Interview with literary agent Beth Phelan of The Bent Agency.

Today, we’re interviewing literary agent Beth Phelan of The Bent Agency. Thank you, Beth, for being here today.


Me: How did you become an agent?

Beth: I was a late bloomer. I knew I wanted to work in publishing, but I didn’t really know how to get started or what I wanted to do. A friend of mine worked on the same floor as Levine Greenberg Literary Agency and scored me an internship. I fell in love completely, and have since worked at the Scott Waxman Literary Agency (now Waxman Leavell Literary) and Howard Morhaim Literary. As a full agent at the Bent Agency, I couldn’t be happier.


Me: Many of my readers are aspiring authors and are actively looking for their first agent. Can you tell them a little bit about what the author/agent relationship is like? What can they expect after they sign with an agent?

Beth: It really depends on the state of their work. Authors should be prepared to revise. I’ve seen author/agent relationships crumble because some authors are unwilling to make changes that an agent thinks are necessary or they take it too personally.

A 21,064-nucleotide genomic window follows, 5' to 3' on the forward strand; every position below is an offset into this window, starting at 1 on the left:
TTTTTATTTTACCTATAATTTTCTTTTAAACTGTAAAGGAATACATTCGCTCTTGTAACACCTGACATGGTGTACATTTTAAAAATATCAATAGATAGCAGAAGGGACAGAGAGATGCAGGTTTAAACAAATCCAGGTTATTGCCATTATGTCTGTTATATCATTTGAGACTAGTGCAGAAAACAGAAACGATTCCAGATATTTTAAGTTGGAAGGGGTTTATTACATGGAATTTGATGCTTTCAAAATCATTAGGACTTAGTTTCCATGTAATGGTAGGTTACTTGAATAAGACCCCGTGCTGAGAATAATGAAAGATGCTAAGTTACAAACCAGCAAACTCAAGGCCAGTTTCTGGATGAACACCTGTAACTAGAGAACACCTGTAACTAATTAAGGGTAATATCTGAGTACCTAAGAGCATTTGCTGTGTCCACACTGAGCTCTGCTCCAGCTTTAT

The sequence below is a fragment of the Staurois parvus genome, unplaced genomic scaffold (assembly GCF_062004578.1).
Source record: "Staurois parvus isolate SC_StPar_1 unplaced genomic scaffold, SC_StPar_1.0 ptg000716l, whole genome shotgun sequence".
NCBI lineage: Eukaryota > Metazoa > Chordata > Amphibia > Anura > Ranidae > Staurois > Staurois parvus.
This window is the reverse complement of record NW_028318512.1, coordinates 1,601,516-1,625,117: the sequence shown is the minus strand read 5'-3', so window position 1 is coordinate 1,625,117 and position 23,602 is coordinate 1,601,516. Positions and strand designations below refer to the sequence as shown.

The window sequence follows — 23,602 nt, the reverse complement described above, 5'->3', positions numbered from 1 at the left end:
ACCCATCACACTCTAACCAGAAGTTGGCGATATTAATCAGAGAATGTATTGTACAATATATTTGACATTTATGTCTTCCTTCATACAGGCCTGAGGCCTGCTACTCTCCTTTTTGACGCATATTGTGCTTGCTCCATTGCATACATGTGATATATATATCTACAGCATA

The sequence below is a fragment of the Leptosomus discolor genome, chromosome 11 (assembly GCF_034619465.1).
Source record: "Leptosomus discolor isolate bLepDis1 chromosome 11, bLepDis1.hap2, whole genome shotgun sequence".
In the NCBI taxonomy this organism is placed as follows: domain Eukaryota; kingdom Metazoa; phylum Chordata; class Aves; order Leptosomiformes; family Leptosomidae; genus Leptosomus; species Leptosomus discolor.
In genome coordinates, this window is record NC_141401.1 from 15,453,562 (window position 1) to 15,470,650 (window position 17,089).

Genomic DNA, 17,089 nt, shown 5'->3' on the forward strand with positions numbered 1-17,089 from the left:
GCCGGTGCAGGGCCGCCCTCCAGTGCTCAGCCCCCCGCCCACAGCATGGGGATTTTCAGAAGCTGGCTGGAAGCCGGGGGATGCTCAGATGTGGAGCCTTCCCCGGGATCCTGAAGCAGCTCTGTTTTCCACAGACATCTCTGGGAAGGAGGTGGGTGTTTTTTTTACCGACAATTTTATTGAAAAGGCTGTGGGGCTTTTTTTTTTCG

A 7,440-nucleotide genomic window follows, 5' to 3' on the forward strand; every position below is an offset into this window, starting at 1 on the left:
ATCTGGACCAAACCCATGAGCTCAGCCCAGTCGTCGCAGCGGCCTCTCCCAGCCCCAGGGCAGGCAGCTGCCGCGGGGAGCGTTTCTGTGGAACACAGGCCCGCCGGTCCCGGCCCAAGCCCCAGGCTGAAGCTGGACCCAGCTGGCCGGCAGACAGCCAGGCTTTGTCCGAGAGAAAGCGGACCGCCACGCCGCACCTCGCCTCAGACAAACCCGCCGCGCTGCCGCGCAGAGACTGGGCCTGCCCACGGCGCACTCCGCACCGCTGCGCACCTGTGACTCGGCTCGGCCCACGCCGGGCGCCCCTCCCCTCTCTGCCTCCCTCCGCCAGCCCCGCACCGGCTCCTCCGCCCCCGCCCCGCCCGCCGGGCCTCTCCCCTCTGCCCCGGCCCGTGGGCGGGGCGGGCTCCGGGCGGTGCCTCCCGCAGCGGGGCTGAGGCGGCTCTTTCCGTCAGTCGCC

Me: What are you looking for right now in fiction submissions and not getting? Are there any subjects or genres that are near and dear to your heart? And on the flip side, what are you getting too much of?

Beth: I’ll always love YA. I’m dying to see a YA novel about a family of Doomsday preppers and the fallout after the Rapture doesn’t happen. I would also love to see more magical realism. These days, I also don’t get enough cookbook or food-related submissions but am flooded with middle-grade submissions, though I’m not really looking for that right now.


Me: What is one thing about you that a writer would be surprised to learn?

Beth: This is really tough to answer. I think anyone, writer or otherwise, would be surprised by just how much I love dogs.


Me: Best piece(s) of advice you can give a writer we haven’t talked about yet?

Beth: Hone your writing and use critique partners. Polishing your manuscript before querying can make a world of difference. You don’t want simple errors to deter an agent from signing you up. Perfect your work to the absolute best of your ability.


Me: Are you open to submissions? If so, how should a writer go about submitting?

Beth: Yes, I am open to submissions! Authors should email me at with a query letter and 10 pages embedded in the email.


You can find Beth’s agent bio here. You can also follow Beth on Twitter: @beth_phelan



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